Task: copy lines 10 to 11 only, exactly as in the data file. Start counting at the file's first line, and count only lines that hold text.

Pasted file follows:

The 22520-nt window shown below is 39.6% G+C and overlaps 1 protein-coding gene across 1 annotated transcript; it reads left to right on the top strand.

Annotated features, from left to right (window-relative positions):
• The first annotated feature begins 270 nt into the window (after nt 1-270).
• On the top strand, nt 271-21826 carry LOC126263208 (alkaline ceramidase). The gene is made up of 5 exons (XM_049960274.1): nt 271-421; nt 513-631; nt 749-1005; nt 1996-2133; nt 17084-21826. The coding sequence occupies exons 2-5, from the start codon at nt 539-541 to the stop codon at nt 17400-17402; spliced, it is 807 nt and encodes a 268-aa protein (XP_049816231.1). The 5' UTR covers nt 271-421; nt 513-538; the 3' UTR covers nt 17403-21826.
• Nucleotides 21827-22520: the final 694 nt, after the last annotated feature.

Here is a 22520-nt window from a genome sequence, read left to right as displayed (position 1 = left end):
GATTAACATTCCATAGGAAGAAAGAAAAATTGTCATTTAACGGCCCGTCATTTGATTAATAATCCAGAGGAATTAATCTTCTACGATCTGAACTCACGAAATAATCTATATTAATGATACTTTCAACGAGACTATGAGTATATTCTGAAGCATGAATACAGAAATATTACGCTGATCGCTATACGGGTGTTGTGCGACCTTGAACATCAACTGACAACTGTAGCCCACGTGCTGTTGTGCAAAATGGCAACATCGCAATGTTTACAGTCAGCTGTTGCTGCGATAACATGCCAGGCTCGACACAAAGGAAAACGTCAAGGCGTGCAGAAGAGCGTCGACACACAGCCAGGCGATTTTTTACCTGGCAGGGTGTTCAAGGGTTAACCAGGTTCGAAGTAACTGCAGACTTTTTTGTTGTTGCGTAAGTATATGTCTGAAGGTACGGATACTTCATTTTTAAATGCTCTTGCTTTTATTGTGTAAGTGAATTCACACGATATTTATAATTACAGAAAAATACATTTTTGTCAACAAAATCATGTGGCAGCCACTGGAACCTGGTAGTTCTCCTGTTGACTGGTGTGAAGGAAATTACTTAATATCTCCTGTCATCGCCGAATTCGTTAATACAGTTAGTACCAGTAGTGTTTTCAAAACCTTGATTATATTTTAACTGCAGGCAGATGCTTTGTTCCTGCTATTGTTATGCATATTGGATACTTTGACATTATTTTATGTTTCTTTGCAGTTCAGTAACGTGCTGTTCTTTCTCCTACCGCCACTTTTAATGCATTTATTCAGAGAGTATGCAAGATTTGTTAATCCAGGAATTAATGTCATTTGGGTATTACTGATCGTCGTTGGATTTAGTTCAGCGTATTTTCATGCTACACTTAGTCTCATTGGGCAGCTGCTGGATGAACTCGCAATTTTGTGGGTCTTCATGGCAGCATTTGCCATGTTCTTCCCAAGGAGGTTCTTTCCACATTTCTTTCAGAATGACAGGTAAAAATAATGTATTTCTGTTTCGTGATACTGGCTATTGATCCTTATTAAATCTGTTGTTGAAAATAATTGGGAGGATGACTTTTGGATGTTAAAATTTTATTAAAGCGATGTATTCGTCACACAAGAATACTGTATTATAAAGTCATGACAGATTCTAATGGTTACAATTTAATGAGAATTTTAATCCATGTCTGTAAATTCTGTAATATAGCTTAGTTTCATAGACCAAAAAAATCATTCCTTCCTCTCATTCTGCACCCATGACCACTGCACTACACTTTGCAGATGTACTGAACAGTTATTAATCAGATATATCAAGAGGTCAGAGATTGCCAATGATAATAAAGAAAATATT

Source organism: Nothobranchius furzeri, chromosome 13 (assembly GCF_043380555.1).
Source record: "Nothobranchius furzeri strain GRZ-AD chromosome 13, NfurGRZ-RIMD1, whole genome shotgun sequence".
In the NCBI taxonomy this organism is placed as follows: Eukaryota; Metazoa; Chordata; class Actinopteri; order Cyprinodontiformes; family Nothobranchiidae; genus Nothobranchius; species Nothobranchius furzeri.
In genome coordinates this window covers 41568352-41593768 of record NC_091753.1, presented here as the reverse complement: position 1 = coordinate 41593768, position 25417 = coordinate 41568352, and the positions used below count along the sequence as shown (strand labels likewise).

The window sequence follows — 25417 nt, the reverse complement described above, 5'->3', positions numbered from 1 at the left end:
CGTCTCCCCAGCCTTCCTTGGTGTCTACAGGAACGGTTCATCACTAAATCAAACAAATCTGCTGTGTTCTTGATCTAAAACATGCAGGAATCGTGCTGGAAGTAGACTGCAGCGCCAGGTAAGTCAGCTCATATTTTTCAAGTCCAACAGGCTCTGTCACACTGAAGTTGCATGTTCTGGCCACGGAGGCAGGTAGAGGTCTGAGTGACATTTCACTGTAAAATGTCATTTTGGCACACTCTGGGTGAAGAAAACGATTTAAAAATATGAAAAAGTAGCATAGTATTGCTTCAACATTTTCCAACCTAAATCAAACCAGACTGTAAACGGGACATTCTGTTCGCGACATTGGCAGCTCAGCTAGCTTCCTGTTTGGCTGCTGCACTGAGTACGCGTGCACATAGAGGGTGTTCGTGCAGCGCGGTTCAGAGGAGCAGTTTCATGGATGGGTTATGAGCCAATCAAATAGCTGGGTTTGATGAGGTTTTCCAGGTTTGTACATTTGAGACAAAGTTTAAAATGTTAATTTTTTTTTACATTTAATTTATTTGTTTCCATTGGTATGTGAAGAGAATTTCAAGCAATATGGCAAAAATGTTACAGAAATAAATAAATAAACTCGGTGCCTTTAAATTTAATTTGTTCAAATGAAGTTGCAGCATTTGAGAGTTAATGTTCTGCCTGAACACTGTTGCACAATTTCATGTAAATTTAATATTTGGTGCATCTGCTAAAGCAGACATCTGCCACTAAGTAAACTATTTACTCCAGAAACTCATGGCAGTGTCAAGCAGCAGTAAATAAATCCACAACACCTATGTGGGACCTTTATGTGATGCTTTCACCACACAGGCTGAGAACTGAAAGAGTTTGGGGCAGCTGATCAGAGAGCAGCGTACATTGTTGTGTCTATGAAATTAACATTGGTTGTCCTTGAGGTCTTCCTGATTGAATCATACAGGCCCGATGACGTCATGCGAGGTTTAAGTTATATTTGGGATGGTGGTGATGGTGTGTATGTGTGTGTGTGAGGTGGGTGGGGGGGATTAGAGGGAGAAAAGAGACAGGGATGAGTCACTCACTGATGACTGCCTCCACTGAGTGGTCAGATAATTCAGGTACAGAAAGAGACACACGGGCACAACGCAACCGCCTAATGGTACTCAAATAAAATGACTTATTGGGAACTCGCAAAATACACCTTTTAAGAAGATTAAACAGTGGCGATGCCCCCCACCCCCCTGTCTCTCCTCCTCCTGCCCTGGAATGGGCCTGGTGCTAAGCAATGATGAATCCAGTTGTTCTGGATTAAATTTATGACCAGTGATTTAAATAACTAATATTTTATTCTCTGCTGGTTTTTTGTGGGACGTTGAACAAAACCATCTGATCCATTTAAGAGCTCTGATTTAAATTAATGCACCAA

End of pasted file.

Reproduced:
In the NCBI taxonomy this organism is placed as follows: Eukaryota; Metazoa; Chordata; class Actinopteri; order Cyprinodontiformes; family Nothobranchiidae; genus Nothobranchius; species Nothobranchius furzeri.
In genome coordinates this window covers 41568352-41593768 of record NC_091753.1, presented here as the reverse complement: position 1 = coordinate 41593768, position 25417 = coordinate 41568352, and the positions used below count along the sequence as shown (strand labels likewise).